Perhaps there are unwritten rules woven into the fabric of things – among them that kindred spirits must never cross paths, lest they cancel each other out. It would explain a lot.


Dangerously Addictive

It’s been five days since the last blog post. How does that even happen?

I’ll tell you how it happens – you install a ridiculous video game where you pretend you’re the captain of a star ship, and you jump from planetary system to planetary system buying and selling goods, taking on contracts from pretend people, going sight-seeing, and pretty much living the second life you will not live long enough to see happen.

You then discover an underground of software developers that have written all manner of integrations with the underlying mechanics of the game to open up it’s beating heart – allowing you to essentially perform “insider trading” within the machinery of the pretend universe – buying and selling at huge profits. Before you know it, you’ve upgraded your white van to a container ship – hauling thousands of tons of contraband half-way across the galaxy while avoiding just the sort of villainy depicted in Star Wars.

The game is called “Elite Dangerous”.

So yes. That’s why I’ve not written a blog post. That’s also why I tend not to play “role playing” video games – because I know myself, and know what will cause my world to stop turning.

I’ve always stayed away from “World of Warcraft” for the same reason. I still smile when I recall my other half picking up the box for a game similar to World of Warcraft in a computer superstore many years ago (back when computer superstores still existed), and pointed out that it came with “free boots of infinite striding”.


It’s lunchtime. Time to go make a sandwich, and NOT waste my lunchtime in the damn star ship, no matter how tempting it might be.


The Bullet Journal Returns

After several weeks experimenting with all manner of technologically sophisticated productivity solutions, I retreated back to a paper bullet journal tonight. There’s just something about writing things down on paper that helps stick them in my head.

It’s not like I write things down to plan far ahead either – I’m not that clever. I just write things down that I need to do, and mark them as done, so I know what I did on a given day when somebody asks (cough, when I need to fill my timesheet out, cough).

I guess the thing I’ve learned is not to use a bullet journal to record notes – which sounds utterly mad. Notes can go on the computer, and be made searchable. No – the bullet journal just has a list of bullets that get ticked off (or not) throughout the day.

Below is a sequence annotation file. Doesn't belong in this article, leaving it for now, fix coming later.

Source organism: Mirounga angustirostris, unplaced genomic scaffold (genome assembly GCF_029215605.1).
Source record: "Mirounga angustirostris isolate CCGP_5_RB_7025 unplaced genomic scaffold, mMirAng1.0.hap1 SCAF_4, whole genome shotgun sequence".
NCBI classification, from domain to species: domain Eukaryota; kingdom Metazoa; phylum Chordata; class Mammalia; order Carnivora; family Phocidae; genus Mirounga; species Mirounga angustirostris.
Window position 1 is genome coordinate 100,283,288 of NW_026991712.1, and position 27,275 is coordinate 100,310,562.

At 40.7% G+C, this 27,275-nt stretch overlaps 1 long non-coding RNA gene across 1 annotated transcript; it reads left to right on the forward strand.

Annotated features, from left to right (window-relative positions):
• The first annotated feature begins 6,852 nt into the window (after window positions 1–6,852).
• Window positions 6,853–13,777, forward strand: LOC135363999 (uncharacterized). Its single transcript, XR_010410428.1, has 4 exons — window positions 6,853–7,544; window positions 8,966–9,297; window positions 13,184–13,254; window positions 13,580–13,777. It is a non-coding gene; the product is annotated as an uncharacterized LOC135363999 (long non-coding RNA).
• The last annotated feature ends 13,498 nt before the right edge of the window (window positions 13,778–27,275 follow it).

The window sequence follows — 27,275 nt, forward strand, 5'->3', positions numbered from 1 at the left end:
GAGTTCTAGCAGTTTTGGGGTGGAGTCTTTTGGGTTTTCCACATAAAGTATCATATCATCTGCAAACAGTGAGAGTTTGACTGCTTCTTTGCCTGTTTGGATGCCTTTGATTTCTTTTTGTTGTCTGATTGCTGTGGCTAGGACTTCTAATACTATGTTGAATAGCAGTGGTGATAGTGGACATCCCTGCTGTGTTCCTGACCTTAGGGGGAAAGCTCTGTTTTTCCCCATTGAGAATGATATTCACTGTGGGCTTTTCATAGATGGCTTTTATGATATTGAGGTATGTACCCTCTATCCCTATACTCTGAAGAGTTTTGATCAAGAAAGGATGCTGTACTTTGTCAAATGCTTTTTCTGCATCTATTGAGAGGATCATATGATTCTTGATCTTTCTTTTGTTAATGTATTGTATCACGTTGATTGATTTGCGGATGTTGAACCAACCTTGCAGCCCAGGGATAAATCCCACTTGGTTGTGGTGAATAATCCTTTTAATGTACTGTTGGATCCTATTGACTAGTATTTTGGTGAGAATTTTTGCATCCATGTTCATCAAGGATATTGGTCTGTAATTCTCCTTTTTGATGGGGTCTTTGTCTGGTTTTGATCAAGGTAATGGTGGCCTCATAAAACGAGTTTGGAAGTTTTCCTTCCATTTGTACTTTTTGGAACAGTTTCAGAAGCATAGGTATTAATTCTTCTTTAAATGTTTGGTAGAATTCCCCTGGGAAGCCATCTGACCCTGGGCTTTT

My bullet journal is a mindfulness crutch. A sticking plaster for my occasionally terrible short term memory.

I wonder if my inability to hold onto things I read a few seconds ago is related to my inability to juggle? It makes no sense, because I can recall all sorts of things that I don’t need to – old phone numbers, passwords, and all sorts of trivia.


I better drink the coffee I made a few minutes ago. It’s going cold.


Still Star-Struck After All These Years

(skip to the end to read about the lady in the picture )

It’s the morning after Halloween. In the UK Halloween remains very much an import from the USA – I remember it gaining traction when I was young in the early 1980s. It alway interests me to see my friends in the US embracing it far more than us – with many adults dressing up too. In the UK it tends to only be children of infant and junior school age that go door-to-door.

While our daughters have now grown out of dressing up, they were excited to answer the door during the evening – handing out sweets to the children. Our youngest had acquired a roll of Halloween stickers from somewhere, and awarded them to the younger children. Quite unexpectedly the stickers went down far more excitedly than the sweets. More than once we closed the door to excited small shouts of “MUM! I GOT A STICKER!!!”.

Today I’m back at work – or rather, back in the junk room, sitting in front of my work computer, waiting for the next conference call to start. The project I have been on for several months is starting to wind down for a while, and another will be taking it’s place. It’s odd – being inbetween things.

While writing this I’m downloading Zorin OS, and will spend lunchtime installing it on my old laptop – a huge shoutout goes to the community at Fosstodon for telling me about it. One of the problems of the (vast) Linux community is the number of projects going on all the time – there’s no way any one person can stay on top of it all. It sometimes feels a bit like standing in the middle of a busy gathering, trying to listen to all the conversations in the room at the same time.

Eric Raymond was right when he titled his essay about the open source community “The Cathedral and the Bazaar” – the community really does feel like a busy, vibrant, dynamic gathering that’s moving at pace in all directions at once – where no one voice is dictating, but the gathering somehow achieves a collective trajectory.

Maybe Darwin’s observations have a lot to do with it too.